The ACIS program, as authorized under the state’s Sect. 1115 waiver, aims to serve “high risk, high utilizing Medicaid enrollees”. The ACIS program provides tenancy-based case management and support services, as well as housing case management [19, 20]. Examples of possible services include, but are not limited to, social services, transportation, landlord communication, and primary care coordination [5,6,7,8]. There is also a focus on providing integrated care to the pilot beneficiaries . The waiver did not permit Medicaid funds (either federal dollars or state matching funds) to be used for rental subsidies.
Individuals are eligible if they meet at least one health and one housing criteria. Health criteria are defined as having either repeated incidences of emergency department visits or hospitalizations or two or more chronic conditions. Housing criterion is defined as individuals who are expected to experience homelessness upon release from certain settings or those at imminent risk of institutional placement. Based on the allocated funding, the program has grown to now include a maximum of 900 individuals who can be served by the housing tenancy services of the ACIS program within participating counties across the state.
The program is designed to be overseen by lead local governmental entities (called Lead Entities) that are responsible for the organization of the care delivered in their city or county. Program managers employed by these Lead Entities work with direct service providers employed by community-based organizations (called Participating Entities) that deliver tenancy-based case management and support and receive Medicaid reimbursement. The program managers and direct service providers work in a broader ecosystem that includes health services and specialty mental health agencies, public agencies or departments, or other entities with significant experience serving the target population. The program started in 2017 with three organizations serving as Lead Entities and expanded to four in 2018.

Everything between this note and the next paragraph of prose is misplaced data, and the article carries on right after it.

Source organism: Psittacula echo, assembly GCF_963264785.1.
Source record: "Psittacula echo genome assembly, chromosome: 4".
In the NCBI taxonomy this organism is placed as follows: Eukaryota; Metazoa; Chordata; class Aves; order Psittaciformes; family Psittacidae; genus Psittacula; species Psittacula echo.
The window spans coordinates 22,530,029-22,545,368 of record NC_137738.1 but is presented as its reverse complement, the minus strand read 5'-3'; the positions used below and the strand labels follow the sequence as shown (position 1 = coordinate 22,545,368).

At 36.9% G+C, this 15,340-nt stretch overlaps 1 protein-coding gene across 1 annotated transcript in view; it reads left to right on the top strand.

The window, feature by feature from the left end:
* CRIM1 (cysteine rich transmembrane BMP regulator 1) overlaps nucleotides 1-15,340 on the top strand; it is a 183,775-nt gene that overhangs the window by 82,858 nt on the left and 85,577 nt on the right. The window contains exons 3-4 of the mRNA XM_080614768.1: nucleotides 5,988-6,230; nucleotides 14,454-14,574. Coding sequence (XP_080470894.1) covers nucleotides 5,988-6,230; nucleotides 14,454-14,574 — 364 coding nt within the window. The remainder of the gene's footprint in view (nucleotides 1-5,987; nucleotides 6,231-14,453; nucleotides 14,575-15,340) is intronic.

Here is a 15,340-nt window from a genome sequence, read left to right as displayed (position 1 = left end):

Stakeholder recruitment and interviews
The study focused on key stakeholders employed by the four Lead Entities that currently participate in the ACIS program, as well as those working at the state level. The stakeholders included members of each Lead Entity’s administration, direct service providers, state and local government officials, and case managers from local hospitals. The convenience sample was selected through an initial list of stakeholders and was supplemented using snowball sampling methods. Potential interviewees were recruited via email and given the option to schedule an in-person, telephone, or video conference visit which was audio recorded.
The interview guide was generated after a review of the literature and was iteratively revised before and during the interview process (see Appendix). The interview guide was designed to identify successes and challenges in the program design and implementation, targeting of beneficiaries, deployment of housing and tenancy services, coordination with healthcare services, and staffing and resources. Interviews lasted approximately one hour, and participants were offered a $40 gift card for their time. Interviews were conducted between February and June 2022.
The interviews were conducted virtually using a video conferencing software and were recorded with the consent of the interviewee. The recorded interviews were transcribed verbatim using Otter.ai software. These transcripts were then reviewed by two members of the research team to correct any errors and then were entered into NVivo to identify major themes. Using a modified grounded theory approach, a codebook was created based on the research questions of interest. Two of the authors (RD and AA) independently coded each transcript and regularly met every two weeks once interviews were completed to compare their coded transcripts and identify emerging themes. After all transcripts were coded, a code book of major themes was created through an iterative process involving the independent coders with feedback from the other authors. These themes were further consolidated at the conclusion of the study to produce four major themes with each major theme having respective subsequent minor themes as well. The Johns Hopkins University and Maryland Department of Health institutional review boards both individually approved the study.
A total of 23 interviews were conducted between February 2022 and May 2022, representing a broad range of stakeholders across different Maryland geographies (see Table 1). A total of 4 themes were identified through the course of the interviews.
Theme #1: Characteristics of ACIS participants and the tight housing market pose significant barriers; pilot programs implemented novel strategies to try to overcome these barriers
Respondents identified two broad categories of barriers that contextualize the difficulties with finding appropriate housing for clients, and these categories work synergistically to limit access to affordable housing (see Table 2).
The first category of barriers involves characteristics related to the participant’s background. One respondent stated that clients sometimes are perceived to be “undesirable” by landlords due to a range of issues related to being homeless or at risk of homelessness, including those due to prior rental histories, credit scores, and comorbid conditions. Interviewees also noted sigma against individuals without housing as a related barrier for finding housing.